By CHRIS HARRIS
Turns out that one of the best weapons in the ongoing battle against cancer is a needle.
At least, that was the case Monday at business Bodean’s Tattoos, where the local ink-slingers were practicing their craft in the name of a good cause: raising money to fight cancer.
“Bean (Bullock, one of Bodean’s tattoo artists) contacted me and said they’d like to get involved,” said Brooke Whitis, community representative for the American Cancer Society, about the origins of the event. “It’s always a wonderful way, when somebody reaches out to us.”
From noon to 8 p.m. Monday, Bodean’s proceeds from tattoos were specially designated to go to the American Cancer Society via Relay for Life Pulaski County, to help fund research, treatment, advocacy, and all the other functions of the organization, which is celebrating its 100th birthday this year.
Cancer patients and those touched by the disease were encouraged to come in to the shop and get a tattoo signifying something very special to them, whatever that may be — commonly a sign of hope in what is usually a long and frustrating struggle.
“It’s a wonderful way to ... show what they’re feeling when it comes to cancer,” said Whitis. “Every cancer has a color. So many people associate pink with everything — that’s just for breast cancer — but a lot of people have come in today to get orange for leukemia, gray for brain cancer, (and) they can do that ribbon for them (as a tattoo).”
Bullock said the benefit allows people to get some kind of cancer-related memorial while putting aside any potential hang-ups about vanity and knowing they’re doing it for a good cause.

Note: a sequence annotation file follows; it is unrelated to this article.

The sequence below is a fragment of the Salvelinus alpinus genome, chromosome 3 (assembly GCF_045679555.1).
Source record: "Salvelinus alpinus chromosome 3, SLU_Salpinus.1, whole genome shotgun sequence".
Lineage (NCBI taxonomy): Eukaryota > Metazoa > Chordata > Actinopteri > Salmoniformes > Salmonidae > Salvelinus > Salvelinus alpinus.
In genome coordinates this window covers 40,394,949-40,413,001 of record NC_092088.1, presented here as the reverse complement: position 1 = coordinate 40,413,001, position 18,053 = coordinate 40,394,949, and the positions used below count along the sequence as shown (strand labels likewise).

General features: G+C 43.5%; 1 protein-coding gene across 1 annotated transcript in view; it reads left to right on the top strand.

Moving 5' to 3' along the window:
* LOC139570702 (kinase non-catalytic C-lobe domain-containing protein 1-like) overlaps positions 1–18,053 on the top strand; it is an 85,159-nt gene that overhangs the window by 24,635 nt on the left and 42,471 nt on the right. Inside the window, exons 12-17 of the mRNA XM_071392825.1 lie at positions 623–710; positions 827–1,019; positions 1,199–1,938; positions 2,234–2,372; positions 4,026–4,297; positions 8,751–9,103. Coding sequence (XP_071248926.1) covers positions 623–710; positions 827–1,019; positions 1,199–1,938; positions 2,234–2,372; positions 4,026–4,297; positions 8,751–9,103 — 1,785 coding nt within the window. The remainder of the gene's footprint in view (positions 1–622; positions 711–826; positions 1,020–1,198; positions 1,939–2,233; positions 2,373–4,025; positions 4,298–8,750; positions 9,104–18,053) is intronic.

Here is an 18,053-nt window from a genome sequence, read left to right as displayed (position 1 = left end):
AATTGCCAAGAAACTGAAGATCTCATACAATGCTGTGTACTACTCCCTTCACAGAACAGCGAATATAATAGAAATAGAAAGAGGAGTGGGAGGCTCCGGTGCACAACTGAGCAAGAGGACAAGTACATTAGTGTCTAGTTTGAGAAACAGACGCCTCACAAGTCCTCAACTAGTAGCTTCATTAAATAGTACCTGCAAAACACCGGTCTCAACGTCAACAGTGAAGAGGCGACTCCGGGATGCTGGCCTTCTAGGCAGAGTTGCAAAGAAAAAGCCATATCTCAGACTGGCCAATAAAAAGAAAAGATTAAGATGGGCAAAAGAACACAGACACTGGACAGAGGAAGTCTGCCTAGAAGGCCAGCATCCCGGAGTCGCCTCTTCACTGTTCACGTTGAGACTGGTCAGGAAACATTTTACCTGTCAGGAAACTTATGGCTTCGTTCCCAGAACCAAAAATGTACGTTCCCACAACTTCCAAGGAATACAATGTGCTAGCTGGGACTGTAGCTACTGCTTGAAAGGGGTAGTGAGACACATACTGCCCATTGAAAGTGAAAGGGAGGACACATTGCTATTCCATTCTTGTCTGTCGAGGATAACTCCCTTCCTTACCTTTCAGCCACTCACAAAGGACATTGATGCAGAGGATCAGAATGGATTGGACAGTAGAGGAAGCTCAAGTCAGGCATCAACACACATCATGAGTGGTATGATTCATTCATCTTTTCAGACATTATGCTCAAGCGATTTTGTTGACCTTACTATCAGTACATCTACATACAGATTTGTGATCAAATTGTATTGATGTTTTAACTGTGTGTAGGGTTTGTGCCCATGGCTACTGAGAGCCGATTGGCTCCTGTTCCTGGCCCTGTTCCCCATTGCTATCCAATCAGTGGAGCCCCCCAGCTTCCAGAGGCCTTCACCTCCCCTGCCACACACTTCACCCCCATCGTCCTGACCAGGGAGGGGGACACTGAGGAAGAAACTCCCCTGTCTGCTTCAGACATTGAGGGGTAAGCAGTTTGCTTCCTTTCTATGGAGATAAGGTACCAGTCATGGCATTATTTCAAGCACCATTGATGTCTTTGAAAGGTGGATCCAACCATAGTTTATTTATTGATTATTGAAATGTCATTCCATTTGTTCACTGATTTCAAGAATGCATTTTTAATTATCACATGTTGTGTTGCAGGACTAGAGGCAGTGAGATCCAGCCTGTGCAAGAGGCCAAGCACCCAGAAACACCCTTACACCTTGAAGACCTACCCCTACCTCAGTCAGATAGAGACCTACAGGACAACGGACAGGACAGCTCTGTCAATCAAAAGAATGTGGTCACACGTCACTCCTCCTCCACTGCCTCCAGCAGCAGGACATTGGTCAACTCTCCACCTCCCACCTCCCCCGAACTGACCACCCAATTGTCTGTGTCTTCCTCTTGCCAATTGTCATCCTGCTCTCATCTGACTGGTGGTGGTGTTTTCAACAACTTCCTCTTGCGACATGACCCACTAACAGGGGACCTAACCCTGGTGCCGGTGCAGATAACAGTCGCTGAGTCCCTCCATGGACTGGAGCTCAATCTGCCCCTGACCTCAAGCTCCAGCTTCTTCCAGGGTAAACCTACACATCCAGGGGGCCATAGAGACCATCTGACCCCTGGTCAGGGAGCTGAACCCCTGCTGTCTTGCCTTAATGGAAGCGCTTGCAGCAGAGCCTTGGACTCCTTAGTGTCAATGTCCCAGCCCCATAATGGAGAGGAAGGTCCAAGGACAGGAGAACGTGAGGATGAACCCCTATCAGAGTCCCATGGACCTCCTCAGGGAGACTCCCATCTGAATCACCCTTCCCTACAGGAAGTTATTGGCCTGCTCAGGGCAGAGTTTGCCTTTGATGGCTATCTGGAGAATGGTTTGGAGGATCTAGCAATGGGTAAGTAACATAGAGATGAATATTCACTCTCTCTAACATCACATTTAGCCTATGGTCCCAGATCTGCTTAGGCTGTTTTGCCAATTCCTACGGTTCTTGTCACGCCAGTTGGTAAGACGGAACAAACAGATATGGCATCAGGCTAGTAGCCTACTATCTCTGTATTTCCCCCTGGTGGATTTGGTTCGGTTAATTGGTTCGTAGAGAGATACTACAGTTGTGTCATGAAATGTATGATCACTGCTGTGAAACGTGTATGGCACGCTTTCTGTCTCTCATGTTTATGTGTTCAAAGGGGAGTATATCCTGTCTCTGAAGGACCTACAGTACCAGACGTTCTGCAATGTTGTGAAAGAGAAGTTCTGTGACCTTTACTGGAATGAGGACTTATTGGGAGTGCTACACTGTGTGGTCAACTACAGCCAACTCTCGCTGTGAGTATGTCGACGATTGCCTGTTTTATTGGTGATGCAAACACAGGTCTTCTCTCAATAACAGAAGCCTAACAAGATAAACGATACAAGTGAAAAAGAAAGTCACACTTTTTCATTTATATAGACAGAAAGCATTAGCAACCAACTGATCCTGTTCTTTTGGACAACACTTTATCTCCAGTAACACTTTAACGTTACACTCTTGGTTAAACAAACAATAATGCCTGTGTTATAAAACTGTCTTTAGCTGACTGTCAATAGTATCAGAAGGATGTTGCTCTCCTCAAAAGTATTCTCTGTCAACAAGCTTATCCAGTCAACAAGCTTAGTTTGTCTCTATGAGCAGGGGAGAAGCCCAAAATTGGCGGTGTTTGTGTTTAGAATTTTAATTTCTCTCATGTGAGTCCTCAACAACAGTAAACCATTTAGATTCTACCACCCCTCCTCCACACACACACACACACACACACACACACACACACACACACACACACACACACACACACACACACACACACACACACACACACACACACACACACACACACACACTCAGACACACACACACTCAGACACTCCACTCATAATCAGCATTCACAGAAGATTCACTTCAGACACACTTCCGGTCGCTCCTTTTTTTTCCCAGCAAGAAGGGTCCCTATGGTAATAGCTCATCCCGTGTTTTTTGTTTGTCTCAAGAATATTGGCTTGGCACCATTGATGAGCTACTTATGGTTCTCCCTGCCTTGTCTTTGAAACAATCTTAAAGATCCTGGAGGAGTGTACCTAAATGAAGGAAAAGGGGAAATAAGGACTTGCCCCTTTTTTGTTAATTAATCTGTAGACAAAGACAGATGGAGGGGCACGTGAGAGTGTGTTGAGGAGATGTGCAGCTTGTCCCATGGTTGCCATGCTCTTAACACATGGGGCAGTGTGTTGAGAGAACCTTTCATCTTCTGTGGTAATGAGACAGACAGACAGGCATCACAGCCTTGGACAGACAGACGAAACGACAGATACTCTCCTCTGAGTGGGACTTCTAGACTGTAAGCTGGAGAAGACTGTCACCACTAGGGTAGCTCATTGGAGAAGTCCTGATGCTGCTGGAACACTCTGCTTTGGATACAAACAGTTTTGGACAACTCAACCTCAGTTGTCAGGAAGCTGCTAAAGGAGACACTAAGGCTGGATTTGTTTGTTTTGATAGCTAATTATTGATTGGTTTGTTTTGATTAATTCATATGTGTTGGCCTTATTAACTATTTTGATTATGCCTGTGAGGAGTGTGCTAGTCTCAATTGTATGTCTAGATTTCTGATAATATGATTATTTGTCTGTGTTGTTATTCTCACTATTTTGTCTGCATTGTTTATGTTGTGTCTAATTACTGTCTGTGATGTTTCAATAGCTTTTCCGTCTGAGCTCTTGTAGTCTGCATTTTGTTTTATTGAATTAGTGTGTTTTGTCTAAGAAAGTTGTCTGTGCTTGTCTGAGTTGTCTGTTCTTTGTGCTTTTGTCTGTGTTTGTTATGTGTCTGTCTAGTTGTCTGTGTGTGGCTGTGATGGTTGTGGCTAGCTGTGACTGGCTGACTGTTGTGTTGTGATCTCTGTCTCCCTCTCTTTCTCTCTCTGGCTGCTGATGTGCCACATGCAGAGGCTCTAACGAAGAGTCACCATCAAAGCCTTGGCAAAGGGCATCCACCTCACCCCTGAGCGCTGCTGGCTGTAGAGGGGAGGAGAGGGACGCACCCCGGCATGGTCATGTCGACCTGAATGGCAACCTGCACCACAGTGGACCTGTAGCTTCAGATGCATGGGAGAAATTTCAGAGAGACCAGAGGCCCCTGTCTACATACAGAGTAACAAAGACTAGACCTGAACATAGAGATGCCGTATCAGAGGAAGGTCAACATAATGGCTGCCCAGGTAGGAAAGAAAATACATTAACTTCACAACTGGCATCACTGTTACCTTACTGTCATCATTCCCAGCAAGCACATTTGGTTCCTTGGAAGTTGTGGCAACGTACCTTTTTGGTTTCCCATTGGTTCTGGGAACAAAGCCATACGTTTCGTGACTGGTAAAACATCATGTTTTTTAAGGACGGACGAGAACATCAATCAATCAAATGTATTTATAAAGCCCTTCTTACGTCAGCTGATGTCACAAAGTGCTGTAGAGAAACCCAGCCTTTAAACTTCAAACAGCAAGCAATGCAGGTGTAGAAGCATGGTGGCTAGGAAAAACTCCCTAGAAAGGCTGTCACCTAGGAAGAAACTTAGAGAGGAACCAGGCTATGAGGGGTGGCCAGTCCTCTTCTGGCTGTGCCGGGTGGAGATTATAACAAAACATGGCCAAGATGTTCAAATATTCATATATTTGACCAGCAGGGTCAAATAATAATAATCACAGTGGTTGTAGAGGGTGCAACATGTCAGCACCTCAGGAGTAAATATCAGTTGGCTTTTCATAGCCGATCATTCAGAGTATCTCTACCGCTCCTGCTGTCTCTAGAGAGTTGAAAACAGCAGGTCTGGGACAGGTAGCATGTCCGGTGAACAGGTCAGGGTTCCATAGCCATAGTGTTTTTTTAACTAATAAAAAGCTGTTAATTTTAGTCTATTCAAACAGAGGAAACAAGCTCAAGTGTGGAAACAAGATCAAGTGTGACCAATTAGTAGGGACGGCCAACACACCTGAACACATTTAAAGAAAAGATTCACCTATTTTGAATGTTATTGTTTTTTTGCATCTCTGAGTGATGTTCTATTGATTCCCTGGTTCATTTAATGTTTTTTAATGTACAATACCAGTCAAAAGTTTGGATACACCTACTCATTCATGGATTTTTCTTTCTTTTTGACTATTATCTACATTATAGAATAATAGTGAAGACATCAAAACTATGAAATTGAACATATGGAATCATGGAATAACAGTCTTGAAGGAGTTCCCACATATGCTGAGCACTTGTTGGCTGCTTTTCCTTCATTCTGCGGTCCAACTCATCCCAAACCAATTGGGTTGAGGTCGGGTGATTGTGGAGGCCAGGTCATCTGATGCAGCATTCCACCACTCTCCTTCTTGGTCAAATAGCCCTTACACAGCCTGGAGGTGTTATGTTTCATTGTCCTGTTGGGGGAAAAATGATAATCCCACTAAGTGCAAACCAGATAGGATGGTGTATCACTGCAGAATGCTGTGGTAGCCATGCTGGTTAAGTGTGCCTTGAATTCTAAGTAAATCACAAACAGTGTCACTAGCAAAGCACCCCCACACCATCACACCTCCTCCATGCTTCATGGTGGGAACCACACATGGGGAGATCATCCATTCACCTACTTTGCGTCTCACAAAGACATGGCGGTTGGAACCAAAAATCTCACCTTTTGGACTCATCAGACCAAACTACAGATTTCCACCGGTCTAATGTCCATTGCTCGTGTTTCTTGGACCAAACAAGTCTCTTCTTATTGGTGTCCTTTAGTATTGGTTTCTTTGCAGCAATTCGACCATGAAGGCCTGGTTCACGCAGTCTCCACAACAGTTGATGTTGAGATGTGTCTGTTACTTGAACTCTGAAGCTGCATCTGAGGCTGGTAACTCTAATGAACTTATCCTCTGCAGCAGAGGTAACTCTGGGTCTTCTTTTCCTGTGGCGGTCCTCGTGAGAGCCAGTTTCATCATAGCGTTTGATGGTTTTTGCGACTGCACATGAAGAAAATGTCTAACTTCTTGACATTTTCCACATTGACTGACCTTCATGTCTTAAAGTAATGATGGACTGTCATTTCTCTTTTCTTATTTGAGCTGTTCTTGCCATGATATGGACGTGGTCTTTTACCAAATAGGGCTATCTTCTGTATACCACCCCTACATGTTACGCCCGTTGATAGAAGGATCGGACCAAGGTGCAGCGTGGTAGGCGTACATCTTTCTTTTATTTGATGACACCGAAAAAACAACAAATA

“So many of our clients come in here, and it’s bittersweet,” she said. “(They might get) a really cute tattoo, but it’s a really sad story behind it.
“It’s our way to give back,” she added. “Everyone has or has had family members with cancer or (something related).”
Tammy Bramlett came all the way from Williamsburg to get a tattoo — her first, which she’d been thinking about for years.
“It’s been 14 years since breast cancer took my grandmother, and I’ve been diligent in working against it ever since,” said Bramlett, who was getting a tribal design mixed with a traditional breast cancer ribbon. “It’s personal for me.”
Bullock noted that by mid-day, over a dozen individuals had already come in to get tattoos as part of the benefit, with many more scheduled throughout the day. The store raised over $1,200 from the fundraiser.
Whitis has enjoyed hearing the stories from those getting tattoos about what their new body art represents, and that she’s a fan of tattoos herself — she even got a very meaningful one herself as part of the benefit.
“I’ve always loved tattoos,” said Whitis. “I find that so many of our survivors get them as a badge of honor. If it’s not the survivor getting it, then it’s the family doing it in remembrance or support of their loved ones.
“It’s a perfect fundraiser for us, and we’re thrilled with Bodeans and all of them here for jumping on board.”